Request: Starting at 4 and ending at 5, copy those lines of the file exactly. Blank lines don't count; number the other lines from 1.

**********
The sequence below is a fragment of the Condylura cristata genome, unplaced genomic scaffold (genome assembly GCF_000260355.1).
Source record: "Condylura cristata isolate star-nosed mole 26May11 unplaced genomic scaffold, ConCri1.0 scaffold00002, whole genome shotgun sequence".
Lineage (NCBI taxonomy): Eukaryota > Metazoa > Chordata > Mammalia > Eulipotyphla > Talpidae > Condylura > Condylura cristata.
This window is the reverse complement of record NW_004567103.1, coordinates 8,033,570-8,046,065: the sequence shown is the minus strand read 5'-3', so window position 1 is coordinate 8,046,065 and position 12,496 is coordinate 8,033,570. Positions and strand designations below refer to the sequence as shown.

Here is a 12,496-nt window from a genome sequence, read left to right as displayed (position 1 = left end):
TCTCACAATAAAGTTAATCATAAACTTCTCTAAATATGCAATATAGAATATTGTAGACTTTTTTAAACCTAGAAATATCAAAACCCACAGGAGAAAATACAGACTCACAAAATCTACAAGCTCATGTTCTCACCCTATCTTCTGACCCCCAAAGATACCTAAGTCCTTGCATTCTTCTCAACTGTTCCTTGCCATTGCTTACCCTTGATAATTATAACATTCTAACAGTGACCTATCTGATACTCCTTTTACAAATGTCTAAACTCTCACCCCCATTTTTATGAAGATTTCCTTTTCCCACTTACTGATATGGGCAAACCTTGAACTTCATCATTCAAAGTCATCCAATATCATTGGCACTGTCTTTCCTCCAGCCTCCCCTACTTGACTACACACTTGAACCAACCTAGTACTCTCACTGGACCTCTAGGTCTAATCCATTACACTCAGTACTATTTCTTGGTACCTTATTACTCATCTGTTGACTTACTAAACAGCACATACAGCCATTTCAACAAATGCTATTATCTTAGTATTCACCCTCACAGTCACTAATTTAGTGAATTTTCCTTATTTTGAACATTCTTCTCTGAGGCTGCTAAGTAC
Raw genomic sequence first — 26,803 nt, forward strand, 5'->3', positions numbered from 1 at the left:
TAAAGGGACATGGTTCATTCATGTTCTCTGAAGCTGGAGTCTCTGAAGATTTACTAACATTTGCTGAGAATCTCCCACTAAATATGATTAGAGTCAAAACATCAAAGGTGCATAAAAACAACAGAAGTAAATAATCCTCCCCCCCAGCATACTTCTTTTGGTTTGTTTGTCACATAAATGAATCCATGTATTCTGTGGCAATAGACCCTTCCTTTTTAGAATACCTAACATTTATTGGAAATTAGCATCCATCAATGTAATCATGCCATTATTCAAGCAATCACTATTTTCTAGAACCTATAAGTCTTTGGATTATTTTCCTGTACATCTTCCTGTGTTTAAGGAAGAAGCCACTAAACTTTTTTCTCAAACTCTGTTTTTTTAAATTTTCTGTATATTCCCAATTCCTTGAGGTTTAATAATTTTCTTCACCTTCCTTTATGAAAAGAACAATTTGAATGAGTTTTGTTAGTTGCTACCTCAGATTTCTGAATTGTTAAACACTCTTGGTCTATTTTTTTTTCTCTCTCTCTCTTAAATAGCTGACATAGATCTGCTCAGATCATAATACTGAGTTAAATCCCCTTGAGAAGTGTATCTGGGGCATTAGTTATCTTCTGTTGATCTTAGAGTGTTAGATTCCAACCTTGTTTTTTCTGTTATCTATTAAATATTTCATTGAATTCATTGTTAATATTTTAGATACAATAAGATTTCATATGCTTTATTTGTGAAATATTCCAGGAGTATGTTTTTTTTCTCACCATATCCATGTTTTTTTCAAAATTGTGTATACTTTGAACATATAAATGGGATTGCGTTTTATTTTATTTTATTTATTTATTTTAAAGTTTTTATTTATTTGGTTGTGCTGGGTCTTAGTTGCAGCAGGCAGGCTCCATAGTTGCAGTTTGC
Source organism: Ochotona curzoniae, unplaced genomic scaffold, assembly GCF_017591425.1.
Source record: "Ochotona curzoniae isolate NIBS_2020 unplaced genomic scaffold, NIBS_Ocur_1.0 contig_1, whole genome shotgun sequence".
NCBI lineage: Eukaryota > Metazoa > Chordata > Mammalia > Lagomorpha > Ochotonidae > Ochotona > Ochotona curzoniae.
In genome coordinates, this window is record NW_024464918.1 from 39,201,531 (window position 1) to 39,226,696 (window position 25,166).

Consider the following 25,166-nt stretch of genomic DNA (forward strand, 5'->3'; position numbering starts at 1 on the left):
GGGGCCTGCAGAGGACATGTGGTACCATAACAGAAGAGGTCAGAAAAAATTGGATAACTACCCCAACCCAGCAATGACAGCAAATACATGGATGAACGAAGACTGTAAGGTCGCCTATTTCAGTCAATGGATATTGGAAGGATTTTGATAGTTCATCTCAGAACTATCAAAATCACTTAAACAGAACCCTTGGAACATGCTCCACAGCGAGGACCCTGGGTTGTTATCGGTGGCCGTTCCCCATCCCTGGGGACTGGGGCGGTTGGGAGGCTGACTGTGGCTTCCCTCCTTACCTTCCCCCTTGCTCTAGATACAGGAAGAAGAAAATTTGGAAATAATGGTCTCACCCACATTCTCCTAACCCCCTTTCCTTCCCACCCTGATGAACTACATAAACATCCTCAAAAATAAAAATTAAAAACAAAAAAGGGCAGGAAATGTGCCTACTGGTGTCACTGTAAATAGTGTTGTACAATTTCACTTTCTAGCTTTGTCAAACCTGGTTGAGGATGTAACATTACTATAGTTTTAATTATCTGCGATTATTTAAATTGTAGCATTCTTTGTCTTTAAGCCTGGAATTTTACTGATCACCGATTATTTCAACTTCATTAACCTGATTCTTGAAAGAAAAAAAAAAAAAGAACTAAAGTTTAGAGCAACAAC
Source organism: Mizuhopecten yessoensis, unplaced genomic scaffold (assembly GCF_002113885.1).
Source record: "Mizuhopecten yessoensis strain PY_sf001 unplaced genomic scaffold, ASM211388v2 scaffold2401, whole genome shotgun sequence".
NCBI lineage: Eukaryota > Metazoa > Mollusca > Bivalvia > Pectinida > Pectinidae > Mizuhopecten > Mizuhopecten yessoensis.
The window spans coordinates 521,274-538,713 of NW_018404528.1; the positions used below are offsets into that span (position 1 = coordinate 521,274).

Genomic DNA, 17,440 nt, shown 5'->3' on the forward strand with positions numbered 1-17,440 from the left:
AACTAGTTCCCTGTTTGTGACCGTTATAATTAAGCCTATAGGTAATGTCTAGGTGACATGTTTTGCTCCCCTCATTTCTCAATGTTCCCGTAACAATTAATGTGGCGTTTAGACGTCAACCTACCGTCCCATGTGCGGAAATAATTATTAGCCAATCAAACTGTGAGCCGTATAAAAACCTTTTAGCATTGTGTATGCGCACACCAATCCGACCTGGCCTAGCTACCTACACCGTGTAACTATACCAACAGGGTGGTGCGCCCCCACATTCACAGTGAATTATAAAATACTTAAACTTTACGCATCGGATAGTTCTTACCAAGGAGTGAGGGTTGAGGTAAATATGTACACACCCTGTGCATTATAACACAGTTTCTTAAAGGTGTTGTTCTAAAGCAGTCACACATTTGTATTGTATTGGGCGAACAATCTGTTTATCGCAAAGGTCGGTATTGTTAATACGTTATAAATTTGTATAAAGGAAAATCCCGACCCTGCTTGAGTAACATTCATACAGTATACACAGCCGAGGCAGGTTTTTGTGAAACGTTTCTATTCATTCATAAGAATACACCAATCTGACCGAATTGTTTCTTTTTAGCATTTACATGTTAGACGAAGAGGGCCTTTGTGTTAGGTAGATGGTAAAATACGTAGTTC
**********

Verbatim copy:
This window is the reverse complement of record NW_004567103.1, coordinates 8,033,570-8,046,065: the sequence shown is the minus strand read 5'-3', so window position 1 is coordinate 8,046,065 and position 12,496 is coordinate 8,033,570. Positions and strand designations below refer to the sequence as shown.

Here is a 12,496-nt window from a genome sequence, read left to right as displayed (position 1 = left end):